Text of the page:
This article is guest blogged by Jim Hiserman, author of the books Program Design Method for Sprints & Hurdle Training and Strength and Power for Maximum Speed
Jimson’s informative blog article on Sprint Workouts addressing Speed Training appropriate for the major competitive portion of the year was, as usual, a great resource for coaches and athletes competing this Summer.
But what about the thousands of High School and Collegiate sprinters in the U.S. who have finished the season and are ready to resume Summer Conditioning programs?
I know too many high school and college coaches who use only General Conditioning methods over the Summer for their sprinters and hurdlers. These General Conditioning methods do not include Speed (95% of Absolute Speed/Relative Intensity) or Sprint Specific Strength Exercises.
Research and coaching literature reviews suggest that Absolute Speed be present in varying amounts throughout the Training Year. Research has shown that as the speed of runs decreases, the biomechanics will also change. These changes are more dramatic than most coaches would imagine. The IOC Biomechanics Project at the 2008 Beijing Olympics pointed out significant differences between Usain Bolt’s biomechanics when comparing his Opening round 10.20 with his Final 9.58.
Indeed, research shows that in order for positive enhancement or maintenance of Absolute Speed, training throughout the year must include some sprint efforts of 95% or higher at least once per week. This is necessary to improve or maintain the timing of muscle firing patterns (which include both inter-muscular and intra-muscular coordination) similar to competition speed.
For more information explaining the importance of Absolute Speed in varying amounts throughout the year, coaches should access CLASSIFYING SPRINT TRAINING METHODS by British National Coaches Michael Khmel and Tony Lester.
Sample Exercises & Workouts
Just as important to the Neural Training that must be present in Speed Training during the Training Year is the application of the Specific Strength/Power exercises shown to be most important for Speed improvement and/or maintenance.
Squats, Pulls and Deadlifts address the very important Neural Training components vital to the increase of Maximum and Explosive Strength relative to Sprint Mechanics.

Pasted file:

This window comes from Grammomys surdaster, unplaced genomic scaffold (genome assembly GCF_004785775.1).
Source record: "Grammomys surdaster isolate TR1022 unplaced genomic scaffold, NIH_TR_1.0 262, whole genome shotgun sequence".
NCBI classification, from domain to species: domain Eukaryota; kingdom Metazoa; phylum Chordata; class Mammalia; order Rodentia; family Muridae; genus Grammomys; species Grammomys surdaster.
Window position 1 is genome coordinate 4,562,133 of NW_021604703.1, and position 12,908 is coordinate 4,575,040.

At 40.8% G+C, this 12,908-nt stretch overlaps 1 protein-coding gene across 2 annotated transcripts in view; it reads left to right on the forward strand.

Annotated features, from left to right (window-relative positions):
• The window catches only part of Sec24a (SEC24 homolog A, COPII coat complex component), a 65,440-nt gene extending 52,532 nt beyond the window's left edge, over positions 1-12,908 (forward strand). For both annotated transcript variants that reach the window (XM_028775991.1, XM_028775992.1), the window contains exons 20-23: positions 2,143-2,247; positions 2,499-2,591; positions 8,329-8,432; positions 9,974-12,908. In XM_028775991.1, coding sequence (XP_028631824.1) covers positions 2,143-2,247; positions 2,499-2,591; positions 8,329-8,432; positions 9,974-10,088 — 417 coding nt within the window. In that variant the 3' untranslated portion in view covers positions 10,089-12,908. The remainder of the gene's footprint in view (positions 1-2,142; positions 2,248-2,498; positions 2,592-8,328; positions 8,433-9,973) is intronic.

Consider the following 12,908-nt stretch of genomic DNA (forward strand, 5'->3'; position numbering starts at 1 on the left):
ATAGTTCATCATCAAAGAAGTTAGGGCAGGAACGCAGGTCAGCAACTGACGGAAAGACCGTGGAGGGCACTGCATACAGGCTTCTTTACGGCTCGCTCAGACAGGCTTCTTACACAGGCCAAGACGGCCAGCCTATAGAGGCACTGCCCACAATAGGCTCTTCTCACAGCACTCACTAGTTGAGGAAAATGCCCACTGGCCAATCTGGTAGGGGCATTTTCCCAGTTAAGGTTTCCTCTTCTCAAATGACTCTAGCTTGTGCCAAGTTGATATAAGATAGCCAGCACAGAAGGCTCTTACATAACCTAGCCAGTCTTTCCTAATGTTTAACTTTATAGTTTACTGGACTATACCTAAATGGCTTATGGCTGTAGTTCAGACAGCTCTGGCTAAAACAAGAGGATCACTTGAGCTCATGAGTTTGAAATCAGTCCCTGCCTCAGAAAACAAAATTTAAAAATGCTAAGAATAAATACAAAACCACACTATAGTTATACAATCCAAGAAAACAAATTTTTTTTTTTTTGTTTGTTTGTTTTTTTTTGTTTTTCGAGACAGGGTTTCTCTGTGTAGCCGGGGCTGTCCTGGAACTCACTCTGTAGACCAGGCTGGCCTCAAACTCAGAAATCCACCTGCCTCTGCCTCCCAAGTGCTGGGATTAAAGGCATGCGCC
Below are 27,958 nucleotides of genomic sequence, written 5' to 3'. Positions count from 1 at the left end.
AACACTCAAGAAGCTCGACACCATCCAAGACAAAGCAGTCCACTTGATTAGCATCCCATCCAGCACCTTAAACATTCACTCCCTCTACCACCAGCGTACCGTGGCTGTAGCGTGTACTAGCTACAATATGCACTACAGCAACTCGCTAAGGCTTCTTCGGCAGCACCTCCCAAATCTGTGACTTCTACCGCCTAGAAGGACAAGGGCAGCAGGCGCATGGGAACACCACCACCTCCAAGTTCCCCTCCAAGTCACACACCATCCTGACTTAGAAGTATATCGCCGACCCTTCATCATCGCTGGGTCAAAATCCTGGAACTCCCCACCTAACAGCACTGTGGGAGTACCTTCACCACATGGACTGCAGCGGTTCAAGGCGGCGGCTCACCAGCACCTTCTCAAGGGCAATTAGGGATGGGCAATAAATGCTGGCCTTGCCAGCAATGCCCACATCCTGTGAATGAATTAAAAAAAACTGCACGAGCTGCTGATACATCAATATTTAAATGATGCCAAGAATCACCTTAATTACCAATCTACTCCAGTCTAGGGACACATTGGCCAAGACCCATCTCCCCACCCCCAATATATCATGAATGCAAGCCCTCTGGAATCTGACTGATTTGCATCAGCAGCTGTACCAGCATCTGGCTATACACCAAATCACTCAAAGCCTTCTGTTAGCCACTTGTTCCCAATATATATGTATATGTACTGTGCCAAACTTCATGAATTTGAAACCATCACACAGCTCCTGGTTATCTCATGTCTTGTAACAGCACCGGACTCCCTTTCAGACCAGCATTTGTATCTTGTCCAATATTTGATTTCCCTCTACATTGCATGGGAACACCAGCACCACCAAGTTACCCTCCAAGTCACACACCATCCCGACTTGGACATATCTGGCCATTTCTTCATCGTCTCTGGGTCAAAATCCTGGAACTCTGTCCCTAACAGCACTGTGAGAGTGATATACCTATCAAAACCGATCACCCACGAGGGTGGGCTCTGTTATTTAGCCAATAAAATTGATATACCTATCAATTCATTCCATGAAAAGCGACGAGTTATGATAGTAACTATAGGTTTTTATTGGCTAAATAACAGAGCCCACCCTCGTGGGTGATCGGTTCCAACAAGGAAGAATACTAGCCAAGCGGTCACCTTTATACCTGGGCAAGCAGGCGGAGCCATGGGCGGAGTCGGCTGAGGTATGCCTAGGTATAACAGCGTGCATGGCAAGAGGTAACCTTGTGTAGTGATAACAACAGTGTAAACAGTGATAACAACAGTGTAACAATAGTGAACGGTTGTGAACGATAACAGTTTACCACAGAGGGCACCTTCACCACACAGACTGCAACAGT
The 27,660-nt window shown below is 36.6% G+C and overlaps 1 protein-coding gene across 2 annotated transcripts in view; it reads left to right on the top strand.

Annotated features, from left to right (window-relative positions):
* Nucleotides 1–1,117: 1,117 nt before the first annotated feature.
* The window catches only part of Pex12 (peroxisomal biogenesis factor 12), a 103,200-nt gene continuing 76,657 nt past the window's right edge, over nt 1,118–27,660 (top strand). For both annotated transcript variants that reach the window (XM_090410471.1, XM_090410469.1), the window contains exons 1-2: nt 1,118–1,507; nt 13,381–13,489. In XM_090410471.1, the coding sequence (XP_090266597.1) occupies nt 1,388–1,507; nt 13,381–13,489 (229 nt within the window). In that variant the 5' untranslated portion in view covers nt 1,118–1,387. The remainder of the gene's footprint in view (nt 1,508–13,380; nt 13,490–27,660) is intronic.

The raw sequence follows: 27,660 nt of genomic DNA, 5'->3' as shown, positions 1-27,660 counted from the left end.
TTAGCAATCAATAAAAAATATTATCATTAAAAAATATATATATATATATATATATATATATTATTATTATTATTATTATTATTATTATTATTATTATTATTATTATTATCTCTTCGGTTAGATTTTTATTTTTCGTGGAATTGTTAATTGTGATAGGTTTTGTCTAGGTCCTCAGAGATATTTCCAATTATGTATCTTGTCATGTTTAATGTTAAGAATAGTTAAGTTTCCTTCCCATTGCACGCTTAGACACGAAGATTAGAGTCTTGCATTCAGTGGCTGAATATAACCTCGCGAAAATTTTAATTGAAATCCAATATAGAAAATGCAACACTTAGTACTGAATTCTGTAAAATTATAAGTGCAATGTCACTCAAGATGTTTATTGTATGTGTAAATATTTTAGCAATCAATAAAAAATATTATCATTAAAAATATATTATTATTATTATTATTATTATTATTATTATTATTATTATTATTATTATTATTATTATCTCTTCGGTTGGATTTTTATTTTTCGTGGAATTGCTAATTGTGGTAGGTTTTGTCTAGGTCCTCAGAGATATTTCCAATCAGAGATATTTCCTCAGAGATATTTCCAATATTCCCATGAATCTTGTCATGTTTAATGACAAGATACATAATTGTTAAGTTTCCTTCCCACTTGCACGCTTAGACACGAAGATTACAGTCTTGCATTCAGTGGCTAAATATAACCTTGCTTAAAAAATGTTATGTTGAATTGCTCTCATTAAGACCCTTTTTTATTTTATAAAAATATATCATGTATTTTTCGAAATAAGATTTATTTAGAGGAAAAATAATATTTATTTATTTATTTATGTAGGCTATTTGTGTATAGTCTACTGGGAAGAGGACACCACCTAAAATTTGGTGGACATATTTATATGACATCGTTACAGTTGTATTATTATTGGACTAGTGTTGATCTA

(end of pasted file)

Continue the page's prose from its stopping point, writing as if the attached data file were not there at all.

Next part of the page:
Variations of the Squat (Half squat, Quarter squat, Snatch Squat, etc.) and Clean (Clean Pull to Chest, Snatch Pull to Chest, etc.) and Deadlift (Clean Deadlift, Romanian Deadlift, etc.) should be vital components of Sprint Training on a year round basis (see Weightlifting in training for athletics-Part II, NSA Vol. 20, issue 2, pg. 38, IAAF 2005). Additional background information on Specific Strength/Power Training for Sprint/Hurdle Training can be found in Strength and Power for Maximum Speed
Because the intensity of these types of activities is high, the volume during the Summer is kept low. One day of Speed and one to two sessions involving one to two of the key Strength exercises is sufficient. Other general exercises, especially emphasizing Core /Postural Strength development, can be implemented along with Extensive Tempo runs emphasizing a progression of increasing total volume per session two sessions per week.
Basically, three track training sessions per week would involve one day of Speed with low volume/high intensity, one day of Extensive Tempo with longer reps (250-400 up to 600) and one day of Extensive Tempo with shorter reps (100,150,200).
For a complete explanation of Extensive Tempo and Speed workout guidelines, coaches can refer to either CLASSIFYING SPRINT TRAINING METHODS or Program Design Method for Sprints & Hurdle Training
About the Author
Jim Hiserman’s other published articles on this site include:
- A Total Sprint-Training Program for Maximum Strength & Power, Core Strength, and Maximum Sprint Speed (5 part series).
- A Sprint & Hurdles Program Design Overview
- Training for Development of Maximum Speed
- Basic and Advanced Technical Models, including Proper Execution of Key Drills
- Speed throughout the Training Year
- 400 Meter Training: Greater Strength = Faster Times (3 Part Series)
- 400 Meter Training- Blending Short-to-Long and Long-to-Short Methods – (2 Part Series)
- Speed Training: Developing a Sound Philosophy
- How to Improve Acceleration Part 4